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HomeLanguage NewsnewsUkraine Focuses on Minority Languages

Ukraine Focuses on Minority Languages

Last month, the Ministry of Education and Science of Ukraine, in cooperation with the European Union and the Council of Europe, organized a round table event focusing on minority languages. The session, attended by over 130 representatives from schools, educational institutions, national minorities, and embassies, focused on presenting and discussing the “Road Map for Creating Conditions for Improving the Quality of Education in the State Language and Indigenous Peoples’ Languages in General Secondary Education Institutions of Ukraine for 2023–2027.”

The road map outlines measures to enhance language education for Indigenous peoples and national minorities in the school system. The deputy minister of education, Yevhen Kudryavets, emphasized the importance of equal access and quality education for all Ukrainian children, with a commitment to involving national minority representatives in consultations.

Erlend Falch, deputy head of the Council of Europe Office in Kyiv, highlighted the council’s ongoing commitment to minority protection, emphasizing human rights and cooperation. Discussions among teachers and minority representatives centered on the need for quality bilingual education, teacher training, and the creation of educational materials. Participants stressed involving civil society in legislative changes and monitoring implementation.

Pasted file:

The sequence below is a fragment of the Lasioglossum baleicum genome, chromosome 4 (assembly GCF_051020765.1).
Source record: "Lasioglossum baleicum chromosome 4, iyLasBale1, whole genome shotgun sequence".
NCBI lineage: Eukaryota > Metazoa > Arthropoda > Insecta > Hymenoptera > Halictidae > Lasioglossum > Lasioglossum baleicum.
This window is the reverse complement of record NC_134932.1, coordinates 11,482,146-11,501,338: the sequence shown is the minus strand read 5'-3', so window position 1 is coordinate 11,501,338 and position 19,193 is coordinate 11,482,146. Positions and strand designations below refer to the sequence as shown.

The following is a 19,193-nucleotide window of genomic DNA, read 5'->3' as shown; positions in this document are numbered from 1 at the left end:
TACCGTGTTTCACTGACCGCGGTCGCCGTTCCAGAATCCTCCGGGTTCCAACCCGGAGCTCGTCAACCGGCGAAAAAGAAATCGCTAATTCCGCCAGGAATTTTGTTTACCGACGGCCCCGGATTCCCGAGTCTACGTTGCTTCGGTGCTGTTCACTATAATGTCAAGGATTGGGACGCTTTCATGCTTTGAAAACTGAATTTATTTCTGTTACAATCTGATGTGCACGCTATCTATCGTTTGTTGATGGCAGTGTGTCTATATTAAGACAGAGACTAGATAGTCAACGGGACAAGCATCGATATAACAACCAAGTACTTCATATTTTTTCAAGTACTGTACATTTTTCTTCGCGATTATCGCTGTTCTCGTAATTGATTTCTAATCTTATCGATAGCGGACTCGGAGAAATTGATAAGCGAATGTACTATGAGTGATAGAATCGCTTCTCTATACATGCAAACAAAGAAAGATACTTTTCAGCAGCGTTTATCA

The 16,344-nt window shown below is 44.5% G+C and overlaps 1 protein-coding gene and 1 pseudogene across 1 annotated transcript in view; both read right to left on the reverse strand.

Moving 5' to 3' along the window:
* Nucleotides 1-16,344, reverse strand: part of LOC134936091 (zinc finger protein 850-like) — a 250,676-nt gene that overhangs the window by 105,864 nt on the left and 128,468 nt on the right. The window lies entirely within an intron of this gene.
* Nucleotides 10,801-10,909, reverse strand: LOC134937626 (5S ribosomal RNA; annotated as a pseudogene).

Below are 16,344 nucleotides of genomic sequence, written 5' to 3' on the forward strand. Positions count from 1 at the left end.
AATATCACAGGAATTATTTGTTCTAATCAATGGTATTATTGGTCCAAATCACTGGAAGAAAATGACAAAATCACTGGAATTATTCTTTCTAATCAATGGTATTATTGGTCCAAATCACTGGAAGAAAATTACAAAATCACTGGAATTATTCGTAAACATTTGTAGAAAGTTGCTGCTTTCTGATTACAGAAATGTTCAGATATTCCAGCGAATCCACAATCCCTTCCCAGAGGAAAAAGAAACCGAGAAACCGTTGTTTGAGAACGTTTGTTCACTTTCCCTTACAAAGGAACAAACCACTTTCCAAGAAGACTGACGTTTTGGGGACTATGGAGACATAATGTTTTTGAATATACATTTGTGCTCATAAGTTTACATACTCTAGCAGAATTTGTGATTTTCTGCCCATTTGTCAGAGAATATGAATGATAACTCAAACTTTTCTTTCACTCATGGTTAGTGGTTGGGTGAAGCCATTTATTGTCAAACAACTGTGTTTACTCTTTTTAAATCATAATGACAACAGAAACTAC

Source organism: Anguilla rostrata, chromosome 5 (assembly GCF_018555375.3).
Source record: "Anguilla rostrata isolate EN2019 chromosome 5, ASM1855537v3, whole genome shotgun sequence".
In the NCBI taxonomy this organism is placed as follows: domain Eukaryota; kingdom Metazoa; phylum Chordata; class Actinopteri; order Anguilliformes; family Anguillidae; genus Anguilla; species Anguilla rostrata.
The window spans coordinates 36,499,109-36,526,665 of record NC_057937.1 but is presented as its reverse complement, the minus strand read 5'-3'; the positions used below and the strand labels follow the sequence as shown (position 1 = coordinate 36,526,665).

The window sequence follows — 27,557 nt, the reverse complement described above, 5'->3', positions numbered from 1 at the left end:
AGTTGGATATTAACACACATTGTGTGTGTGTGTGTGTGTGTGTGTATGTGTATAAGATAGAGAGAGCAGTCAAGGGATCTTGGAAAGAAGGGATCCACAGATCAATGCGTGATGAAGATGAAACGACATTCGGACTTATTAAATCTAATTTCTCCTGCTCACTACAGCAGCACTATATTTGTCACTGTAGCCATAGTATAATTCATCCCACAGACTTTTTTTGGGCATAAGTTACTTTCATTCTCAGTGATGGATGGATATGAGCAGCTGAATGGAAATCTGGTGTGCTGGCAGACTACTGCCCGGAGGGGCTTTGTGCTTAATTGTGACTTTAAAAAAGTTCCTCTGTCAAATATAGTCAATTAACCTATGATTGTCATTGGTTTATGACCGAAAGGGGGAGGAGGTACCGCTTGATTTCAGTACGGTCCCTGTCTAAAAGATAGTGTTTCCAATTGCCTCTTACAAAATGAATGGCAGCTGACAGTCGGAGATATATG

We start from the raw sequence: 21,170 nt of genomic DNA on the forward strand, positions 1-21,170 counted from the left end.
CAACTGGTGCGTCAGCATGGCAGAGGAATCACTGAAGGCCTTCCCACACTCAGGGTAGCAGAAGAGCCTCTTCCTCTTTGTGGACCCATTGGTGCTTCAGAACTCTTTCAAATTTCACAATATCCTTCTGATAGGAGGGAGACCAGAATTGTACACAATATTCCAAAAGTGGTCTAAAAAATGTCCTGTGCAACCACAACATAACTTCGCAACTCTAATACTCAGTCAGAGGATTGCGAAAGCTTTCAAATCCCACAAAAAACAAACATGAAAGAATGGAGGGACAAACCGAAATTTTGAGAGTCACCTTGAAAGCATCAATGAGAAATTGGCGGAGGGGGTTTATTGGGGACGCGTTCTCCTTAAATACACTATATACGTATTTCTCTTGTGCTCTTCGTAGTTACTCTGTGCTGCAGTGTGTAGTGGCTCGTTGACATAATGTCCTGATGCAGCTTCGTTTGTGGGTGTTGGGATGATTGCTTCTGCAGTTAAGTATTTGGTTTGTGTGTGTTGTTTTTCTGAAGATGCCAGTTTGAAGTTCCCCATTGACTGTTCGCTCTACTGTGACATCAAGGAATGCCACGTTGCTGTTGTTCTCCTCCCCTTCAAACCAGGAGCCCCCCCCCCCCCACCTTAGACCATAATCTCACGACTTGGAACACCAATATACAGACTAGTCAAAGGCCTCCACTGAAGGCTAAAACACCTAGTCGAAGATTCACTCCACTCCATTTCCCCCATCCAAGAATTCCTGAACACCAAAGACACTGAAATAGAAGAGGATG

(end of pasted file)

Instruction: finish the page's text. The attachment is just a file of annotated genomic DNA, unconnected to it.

The Council of Europe reiterated its support for Ukraine’s efforts, pledging ongoing assistance and expertise and fostering dialogue among diverse sectors of society.

The event was supported by the joint European Union and Council of Europe project Supporting the Implementation of European Standards on Combating Discrimination and the Rights of National Minorities in Ukraine, in close partnership with the Ministry of Education and Science of Ukraine.

Ukraine joined the Council of Europe in 1995. The Council of Europe was founded in 1949 to promote human rights, democracy, and the rule of law on the continent. It has 46 member states (compared to the European Union’s 27) with a combined population of approximately 675 million.

The Council of Europe cannot make laws, but it does have the ability to push for the enforcement of select international agreements reached by member states on various topics. The best-known body of the Council of Europe is the European Court of Human Rights, which functions on the basis of the European Convention on Human Rights.

The Council of Europe played a pioneering role in the struggle for the abolition of the death penalty, which it regards as “having no place in democratic societies.” No executions have been carried out in any of the organization’s 46 member states since 1997.

Following the decision of the Committee of Ministers on March 16, 2022, the Russian Federation is no longer a member of the Council of Europe.

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